Czechs

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Czechs
Češi
Charles IV-John Ocko votive picture-fragment 140x190.jpg
Jan Hus 140x190.jpg
Johan amos comenius 1592-1671 140x190.jpg
Jan Evangelista Purkyne 2 140x190.jpg
Radetzky-von-radetz.jpg
PalackyLitho 140x190.jpg
Antonin Dvorak 140x190.jpg
Alfons Mucha LOC 3c05828u 140x190.jpg
Tomáš Garrigue Masaryk 1925.PNG
Edvard Beneš.jpg
Václav Havel foto HPrykiel DD nr 38(105) 22-24 II 1991.jpg
Vaclav Klaus headshot.jpg
Total population
c. 9-12 million
Regions with significant populations
 Czech Republic[note 1]   6,732,104[1]
 United States1,462,000[2]
(including German Bohemians)
 Canada94,805[3]
 Italy80,000-90,000
 United Kingdom30,000–90,000
 Germany20,000–50,000
 Slovakia30,367[4]
 Argentina38,000
 Australia21,196[5]
 Austria20,000
  Switzerland20,000
 Ukraine11,000
 France10,731 (1990)
 Croatia9,641 (2011)
 Chile8,600
 Israel8,000
 Sweden7,175 (2001)
 Ireland5,451[6]
 Spain5,622 (2006)
 Russia5,000–6,000
 Brazil5,000[citation needed]
 Netherlands3,500
 Romania3,339 (2002)
 Poland3,000
 South Africa2,300
 Mexico2,000
 Serbia1,824 (2011)[7]
 Colombia1,200
 Kazakhstan1,000[8]
 Bosnia and Herzegovina600–1,000[9]
 Bulgaria436
Languages
Czech
Religion
34.5% Non-religious (agnostic / atheist)
10.3% Roman Catholic
0.8% Protestant
9.4% other religions
44.6% undeclared [10]
Related ethnic groups
Slovaks[11]
Other Slavs, especially other West Slavs[12]
 
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Czechs
Češi
Charles IV-John Ocko votive picture-fragment 140x190.jpg
Jan Hus 140x190.jpg
Johan amos comenius 1592-1671 140x190.jpg
Jan Evangelista Purkyne 2 140x190.jpg
Radetzky-von-radetz.jpg
PalackyLitho 140x190.jpg
Antonin Dvorak 140x190.jpg
Alfons Mucha LOC 3c05828u 140x190.jpg
Tomáš Garrigue Masaryk 1925.PNG
Edvard Beneš.jpg
Václav Havel foto HPrykiel DD nr 38(105) 22-24 II 1991.jpg
Vaclav Klaus headshot.jpg
Total population
c. 9-12 million
Regions with significant populations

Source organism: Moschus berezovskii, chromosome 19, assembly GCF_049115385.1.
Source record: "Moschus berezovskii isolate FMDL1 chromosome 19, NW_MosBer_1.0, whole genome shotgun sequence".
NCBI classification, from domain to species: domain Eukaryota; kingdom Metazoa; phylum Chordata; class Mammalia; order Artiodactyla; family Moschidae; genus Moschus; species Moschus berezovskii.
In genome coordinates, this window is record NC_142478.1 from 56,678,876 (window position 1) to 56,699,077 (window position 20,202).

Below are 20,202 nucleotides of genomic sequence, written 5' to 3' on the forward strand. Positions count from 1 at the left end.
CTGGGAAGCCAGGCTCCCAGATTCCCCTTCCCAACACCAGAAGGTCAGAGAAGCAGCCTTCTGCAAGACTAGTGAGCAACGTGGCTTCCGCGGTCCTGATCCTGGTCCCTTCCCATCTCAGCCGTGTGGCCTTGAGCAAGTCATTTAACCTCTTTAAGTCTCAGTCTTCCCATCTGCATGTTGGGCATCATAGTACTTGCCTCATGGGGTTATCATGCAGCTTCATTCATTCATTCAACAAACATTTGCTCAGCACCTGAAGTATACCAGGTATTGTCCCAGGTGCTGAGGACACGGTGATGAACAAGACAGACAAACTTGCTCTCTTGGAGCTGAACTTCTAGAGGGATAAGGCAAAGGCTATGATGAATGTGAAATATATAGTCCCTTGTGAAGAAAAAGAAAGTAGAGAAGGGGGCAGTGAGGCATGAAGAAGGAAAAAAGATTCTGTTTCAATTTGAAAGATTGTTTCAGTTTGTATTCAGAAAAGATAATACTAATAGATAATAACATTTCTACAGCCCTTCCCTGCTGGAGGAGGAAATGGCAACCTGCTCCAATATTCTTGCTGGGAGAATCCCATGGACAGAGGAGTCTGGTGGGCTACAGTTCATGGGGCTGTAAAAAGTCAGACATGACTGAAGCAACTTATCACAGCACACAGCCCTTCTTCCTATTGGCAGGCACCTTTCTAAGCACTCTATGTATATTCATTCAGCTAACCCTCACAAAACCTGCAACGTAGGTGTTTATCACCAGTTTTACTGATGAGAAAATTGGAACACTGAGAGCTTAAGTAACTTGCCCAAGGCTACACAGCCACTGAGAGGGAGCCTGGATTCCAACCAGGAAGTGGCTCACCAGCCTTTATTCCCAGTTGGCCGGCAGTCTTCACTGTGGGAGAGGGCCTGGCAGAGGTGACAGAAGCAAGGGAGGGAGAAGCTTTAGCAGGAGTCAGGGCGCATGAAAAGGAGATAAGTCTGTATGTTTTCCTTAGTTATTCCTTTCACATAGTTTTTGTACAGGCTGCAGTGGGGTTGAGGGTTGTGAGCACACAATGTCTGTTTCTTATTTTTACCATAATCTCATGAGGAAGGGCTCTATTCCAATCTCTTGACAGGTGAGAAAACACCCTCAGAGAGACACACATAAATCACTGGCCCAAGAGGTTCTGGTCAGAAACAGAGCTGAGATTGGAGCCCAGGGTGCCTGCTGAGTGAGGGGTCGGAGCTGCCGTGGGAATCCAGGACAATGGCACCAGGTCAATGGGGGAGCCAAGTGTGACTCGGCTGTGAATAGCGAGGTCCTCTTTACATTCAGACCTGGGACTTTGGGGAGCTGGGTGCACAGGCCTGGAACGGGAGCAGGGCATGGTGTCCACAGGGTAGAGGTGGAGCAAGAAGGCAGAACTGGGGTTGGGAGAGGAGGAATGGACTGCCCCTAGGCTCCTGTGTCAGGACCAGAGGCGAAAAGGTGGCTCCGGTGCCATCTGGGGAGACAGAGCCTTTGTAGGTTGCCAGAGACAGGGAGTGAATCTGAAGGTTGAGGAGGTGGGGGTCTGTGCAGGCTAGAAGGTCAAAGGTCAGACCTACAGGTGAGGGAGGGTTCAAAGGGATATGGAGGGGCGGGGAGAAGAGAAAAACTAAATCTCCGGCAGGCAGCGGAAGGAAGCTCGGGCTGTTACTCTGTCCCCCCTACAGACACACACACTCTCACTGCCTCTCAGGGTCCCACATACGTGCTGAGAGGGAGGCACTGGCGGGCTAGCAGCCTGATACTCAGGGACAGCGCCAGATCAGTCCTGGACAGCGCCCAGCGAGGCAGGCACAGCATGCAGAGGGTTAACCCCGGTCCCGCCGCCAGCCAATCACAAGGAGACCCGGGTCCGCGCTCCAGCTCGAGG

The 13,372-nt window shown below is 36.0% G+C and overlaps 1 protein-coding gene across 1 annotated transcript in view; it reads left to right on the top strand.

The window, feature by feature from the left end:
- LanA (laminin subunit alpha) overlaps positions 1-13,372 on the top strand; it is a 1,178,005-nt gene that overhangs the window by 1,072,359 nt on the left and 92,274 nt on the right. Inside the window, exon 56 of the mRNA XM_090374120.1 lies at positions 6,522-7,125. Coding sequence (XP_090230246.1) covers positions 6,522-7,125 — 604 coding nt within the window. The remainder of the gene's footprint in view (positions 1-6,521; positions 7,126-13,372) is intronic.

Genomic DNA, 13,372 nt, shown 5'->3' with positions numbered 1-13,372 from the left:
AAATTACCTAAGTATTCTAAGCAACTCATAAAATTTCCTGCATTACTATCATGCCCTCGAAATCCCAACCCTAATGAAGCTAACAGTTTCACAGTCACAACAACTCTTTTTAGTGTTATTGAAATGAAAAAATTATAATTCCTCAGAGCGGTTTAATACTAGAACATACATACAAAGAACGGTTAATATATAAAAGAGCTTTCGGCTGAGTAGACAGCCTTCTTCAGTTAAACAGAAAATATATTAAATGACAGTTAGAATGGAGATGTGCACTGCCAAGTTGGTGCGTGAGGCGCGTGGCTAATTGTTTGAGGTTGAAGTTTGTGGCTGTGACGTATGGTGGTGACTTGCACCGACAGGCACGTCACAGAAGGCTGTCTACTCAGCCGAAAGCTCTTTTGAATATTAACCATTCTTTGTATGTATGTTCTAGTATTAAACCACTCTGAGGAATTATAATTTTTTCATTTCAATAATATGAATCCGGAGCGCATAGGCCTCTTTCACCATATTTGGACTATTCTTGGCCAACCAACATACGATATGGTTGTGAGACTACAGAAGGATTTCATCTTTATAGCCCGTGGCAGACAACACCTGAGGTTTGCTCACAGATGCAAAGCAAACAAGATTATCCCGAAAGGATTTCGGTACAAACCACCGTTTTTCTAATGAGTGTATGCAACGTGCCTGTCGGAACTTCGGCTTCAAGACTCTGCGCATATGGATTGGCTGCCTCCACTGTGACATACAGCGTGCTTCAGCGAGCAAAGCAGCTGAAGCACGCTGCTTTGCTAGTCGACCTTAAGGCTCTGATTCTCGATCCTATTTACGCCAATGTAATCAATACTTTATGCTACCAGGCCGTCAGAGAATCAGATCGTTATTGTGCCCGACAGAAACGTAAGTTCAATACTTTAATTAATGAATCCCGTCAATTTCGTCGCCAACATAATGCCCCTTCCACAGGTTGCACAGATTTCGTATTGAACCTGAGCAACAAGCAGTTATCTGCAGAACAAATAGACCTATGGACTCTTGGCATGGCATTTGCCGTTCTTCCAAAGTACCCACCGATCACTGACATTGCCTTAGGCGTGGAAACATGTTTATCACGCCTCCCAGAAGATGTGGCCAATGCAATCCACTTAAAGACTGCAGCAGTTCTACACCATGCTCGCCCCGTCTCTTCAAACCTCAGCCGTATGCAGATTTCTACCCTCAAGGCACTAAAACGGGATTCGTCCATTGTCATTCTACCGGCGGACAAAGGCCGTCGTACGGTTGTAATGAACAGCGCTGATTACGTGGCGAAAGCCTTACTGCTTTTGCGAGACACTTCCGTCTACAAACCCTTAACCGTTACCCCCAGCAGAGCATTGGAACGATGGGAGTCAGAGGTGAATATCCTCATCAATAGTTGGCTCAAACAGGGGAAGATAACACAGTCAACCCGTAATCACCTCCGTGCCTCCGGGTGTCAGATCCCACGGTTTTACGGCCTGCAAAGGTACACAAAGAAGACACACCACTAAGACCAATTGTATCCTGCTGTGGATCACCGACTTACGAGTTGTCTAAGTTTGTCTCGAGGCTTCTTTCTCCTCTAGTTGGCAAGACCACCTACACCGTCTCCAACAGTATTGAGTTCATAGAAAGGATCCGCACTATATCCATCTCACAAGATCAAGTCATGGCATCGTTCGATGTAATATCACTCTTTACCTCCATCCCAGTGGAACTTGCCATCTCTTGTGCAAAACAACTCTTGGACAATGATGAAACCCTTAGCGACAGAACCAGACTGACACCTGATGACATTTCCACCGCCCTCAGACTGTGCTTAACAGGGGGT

Czech Republic[note 1]   6,732,104[1]
 United States1,462,000[2]
(including German Bohemians)
 Canada94,805[3]
 Italy80,000-90,000
 United Kingdom30,000–90,000
 Germany20,000–50,000
 Slovakia30,367[4]
 Argentina38,000
 Australia21,196[5]
 Austria20,000
  Switzerland20,000
 Ukraine11,000
 France10,731 (1990)
 Croatia9,641 (2011)
 Chile8,600
 Israel8,000
 Sweden7,175 (2001)
 Ireland5,451[6]
 Spain5,622 (2006)
 Russia5,000–6,000
 Brazil5,000[citation needed]
 Netherlands3,500
 Romania3,339 (2002)
 Poland3,000
 South Africa2,300
 Mexico2,000
 Serbia1,824 (2011)[7]
 Colombia1,200
 Kazakhstan1,000[8]
 Bosnia and Herzegovina600–1,000[9]
 Bulgaria436
Languages
Czech
Religion
34.5% Non-religious (agnostic / atheist)
10.3% Roman Catholic
0.8% Protestant
9.4% other religions
44.6% undeclared [10]
Related ethnic groups
Slovaks[11]
Other Slavs, especially other West Slavs[12]

Czechs, or Czech people (Czech: Češi, Czech pronunciation: [ˈtʃɛʃɪ], archaic Czech: Čechové [ˈtʃɛxɔvɛː]) are a West Slavic ethnic group of Central Europe, living predominantly in the Czech Republic. Small populations of Czechs also live in Slovakia, Serbia, Croatia, Romania, Austria, Ukraine, the United States, the United Kingdom, Chile, Argentina, Canada, Germany, Russia and other countries. They speak the Czech language, which is closely related to the Slovak and Upper Sorbian language.[13]

Among the ancestors of the Czechs are ancient Slavic peoples who inhabited the regions of Bohemia, Moravia, and Upper Silesia from the 6th century onwards. Czech people also descend from Germanic and Celtic tribes who intermingled with Slavic invaders.

History[edit]

West Slavic tribes settled in the regions of Bohemia, Moravia and Silesia during the 6th century, and have inhabited the regions since then, eventually absorbing pre-Slavic populations. Within the West Slavs, the Czechs form part of the Czech-Slovak group (together with the Slovaks), alongside the Lechites and the Sorbs.

According to a popular myth, the Czechs come from a certain Forefather Čech who settled at Říp Mountain. In 880, Prague Castle was constructed by Prince Bořivoj and the city of Prague was established. Vratislav II was the first Czech king in 1085.

St. Wenceslaus I, Duke of Bohemia. A famous patron saint of the Czech people. Statue at the Holy Trinity Column in Olomouc.

The second half of the 13th century was a period of large-scale German immigration into Czech lands. The number of Czechs who have at least partly German ancestry probably runs into hundreds of thousands.[14] The Habsburg Monarchy focused much of its power on religious wars against the Protestants. While these religious wars were taking place, the Czech estates revolted against Habsburg from 1546 to 1547 but were ultimately defeated.[15]